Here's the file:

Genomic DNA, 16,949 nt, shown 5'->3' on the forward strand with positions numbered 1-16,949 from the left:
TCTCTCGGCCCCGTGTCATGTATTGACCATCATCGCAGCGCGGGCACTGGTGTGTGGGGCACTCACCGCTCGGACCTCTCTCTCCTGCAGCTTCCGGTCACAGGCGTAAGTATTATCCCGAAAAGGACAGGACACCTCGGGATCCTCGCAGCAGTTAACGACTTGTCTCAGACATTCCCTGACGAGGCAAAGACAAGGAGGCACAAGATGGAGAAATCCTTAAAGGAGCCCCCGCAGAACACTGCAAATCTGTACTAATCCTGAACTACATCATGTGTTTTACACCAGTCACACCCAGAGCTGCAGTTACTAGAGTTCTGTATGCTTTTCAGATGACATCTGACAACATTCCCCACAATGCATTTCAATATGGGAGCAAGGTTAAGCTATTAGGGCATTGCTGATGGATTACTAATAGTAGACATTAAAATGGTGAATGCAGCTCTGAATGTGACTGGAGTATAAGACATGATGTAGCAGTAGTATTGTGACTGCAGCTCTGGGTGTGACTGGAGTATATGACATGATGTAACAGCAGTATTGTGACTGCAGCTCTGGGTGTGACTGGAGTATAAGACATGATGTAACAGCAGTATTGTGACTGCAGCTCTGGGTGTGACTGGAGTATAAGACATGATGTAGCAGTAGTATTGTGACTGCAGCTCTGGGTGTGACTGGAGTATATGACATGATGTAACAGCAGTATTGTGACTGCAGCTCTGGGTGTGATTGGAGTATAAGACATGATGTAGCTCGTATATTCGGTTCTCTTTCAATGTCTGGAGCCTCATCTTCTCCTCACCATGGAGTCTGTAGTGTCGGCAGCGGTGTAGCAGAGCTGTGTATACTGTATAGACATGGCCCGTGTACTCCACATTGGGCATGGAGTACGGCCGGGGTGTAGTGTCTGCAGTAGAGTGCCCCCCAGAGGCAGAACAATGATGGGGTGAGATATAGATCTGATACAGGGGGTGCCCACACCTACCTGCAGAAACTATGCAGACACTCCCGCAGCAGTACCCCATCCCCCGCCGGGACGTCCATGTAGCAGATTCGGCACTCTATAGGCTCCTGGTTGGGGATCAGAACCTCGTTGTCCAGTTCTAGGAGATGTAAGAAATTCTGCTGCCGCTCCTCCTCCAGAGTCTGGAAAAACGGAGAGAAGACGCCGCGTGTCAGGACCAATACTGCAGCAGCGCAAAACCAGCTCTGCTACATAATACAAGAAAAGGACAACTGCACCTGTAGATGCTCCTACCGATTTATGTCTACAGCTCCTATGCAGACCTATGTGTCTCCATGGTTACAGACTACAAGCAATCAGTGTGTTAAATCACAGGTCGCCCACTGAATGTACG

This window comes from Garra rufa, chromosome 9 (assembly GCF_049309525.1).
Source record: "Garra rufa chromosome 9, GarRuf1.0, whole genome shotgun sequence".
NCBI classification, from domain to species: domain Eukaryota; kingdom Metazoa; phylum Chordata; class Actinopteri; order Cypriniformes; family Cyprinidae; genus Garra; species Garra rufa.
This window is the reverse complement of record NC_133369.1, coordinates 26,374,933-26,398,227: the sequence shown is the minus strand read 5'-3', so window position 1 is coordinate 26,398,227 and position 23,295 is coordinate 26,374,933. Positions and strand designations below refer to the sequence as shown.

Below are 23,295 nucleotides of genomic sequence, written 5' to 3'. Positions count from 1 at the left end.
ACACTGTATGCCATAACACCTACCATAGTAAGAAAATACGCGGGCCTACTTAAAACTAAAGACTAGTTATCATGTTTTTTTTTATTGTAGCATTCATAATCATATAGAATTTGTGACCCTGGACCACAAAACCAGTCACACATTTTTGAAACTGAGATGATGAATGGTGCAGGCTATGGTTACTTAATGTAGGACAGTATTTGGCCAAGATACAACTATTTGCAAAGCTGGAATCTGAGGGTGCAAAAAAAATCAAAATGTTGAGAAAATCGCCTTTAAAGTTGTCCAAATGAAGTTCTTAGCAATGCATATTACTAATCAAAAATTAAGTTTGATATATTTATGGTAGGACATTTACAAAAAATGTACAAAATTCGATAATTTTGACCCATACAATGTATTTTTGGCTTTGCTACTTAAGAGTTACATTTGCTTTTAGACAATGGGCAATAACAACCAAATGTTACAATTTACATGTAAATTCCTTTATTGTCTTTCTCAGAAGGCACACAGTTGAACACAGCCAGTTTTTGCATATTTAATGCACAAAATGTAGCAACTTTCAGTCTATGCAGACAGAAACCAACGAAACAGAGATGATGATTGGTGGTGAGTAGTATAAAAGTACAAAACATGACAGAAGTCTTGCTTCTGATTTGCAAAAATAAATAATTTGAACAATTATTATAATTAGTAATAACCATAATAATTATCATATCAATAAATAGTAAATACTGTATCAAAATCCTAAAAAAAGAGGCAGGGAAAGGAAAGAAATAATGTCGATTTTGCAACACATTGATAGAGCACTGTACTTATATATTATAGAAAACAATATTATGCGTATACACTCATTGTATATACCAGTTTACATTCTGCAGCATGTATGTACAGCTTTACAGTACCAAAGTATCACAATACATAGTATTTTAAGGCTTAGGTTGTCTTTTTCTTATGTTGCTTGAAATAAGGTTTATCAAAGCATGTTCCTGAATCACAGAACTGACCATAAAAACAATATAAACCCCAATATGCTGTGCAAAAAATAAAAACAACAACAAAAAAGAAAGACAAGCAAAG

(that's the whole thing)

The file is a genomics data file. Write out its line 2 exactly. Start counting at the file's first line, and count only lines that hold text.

TCTCTCGGCCCCGTGTCATGTATTGACCATCATCGCAGCGCGGGCACTGGTGTGTGGGGCACTCACCGCTCGGACCTCTCTCTCCTGCAGCTTCCGGTCACAGGCGTAAGTATTATCCCGAAAAGGACAGGACACCTCGGGATCCTCGCAGCAGTTAACGACTTGTCTCAGACATTCCCTGACGAGGCAAAGACAAGGAGGCACAAGATGGAGAAATCCTTAAAGGAGCCCCCGCAGAACACTGCAAATCTGTACTAATCCTGAACTACATCATGTGTTTTACACCAGTCACACCCAGAGCTGCAGTTACTAGAGTTCTGTATGCTTTTCAGATGACATCTGACAACATTCCCCACAATGCATTTCAATATGGGAGCAAGGTTAAGCTATTAGGGCATTGCTGATGGATTACTAATAGTAGACATTAAAATGGTGAATGCAGCTCTGAATGTGACTGGAGTATAAGACATGATGTAGCAGTAGTATTGTGACTGCAGCTCTGGGTGTGACTGGAGTATATGACATGATGTAACAGCAGTATTGTGACTGCAGCTCTGGGTGTGACTGGAGTATAAGACATGATGTAACAGCAGTATTGTGACTGCAGCTCTGGGTGTGACTGGAGTATAAGACATGATGTAGCAGTAGTATTGTGACTGCAGCTCTGGGTGTGACTGGAGTATATGACATGATGTAACAGCAGTATTGTGACTGCAGCTCTGGGTGTGATTGGAGTATAAGACATGATGTAGCTCGTATATTCGGTTCTCTTTCAATGTCTGGAGCCTCATCTTCTCCTCACCATGGAGTCTGTAGTGTCGGCAGCGGTGTAGCAGAGCTGTGTATACTGTATAGACATGGCCCGTGTACTCCACATTGGGCATGGAGTACGGCCGGGGTGTAGTGTCTGCAGTAGAGTGCCCCCCAGAGGCAGAACAATGATGGGGTGAGATATAGATCTGATACAGGGGGTGCCCACACCTACCTGCAGAAACTATGCAGACACTCCCGCAGCAGTACCCCATCCCCCGCCGGGACGTCCATGTAGCAGATTCGGCACTCTATAGGCTCCTGGTTGGGGATCAGAACCTCGTTGTCCAGTTCTAGGAGATGTAAGAAATTCTGCTGCCGCTCCTCCTCCAGAGTCTGGAAAAACGGAGAGAAGACGCCGCGTGTCAGGACCAATACTGCAGCAGCGCAAAACCAGCTCTGCTACATAATACAAGAAAAGGACAACTGCACCTGTAGATGCTCCTACCGATTTATGTCTACAGCTCCTATGCAGACCTATGTGTCTCCATGGTTACAGACTACAAGCAATCAGTGTGTTAAATCACAGGTCGCCCACTGAATGTACG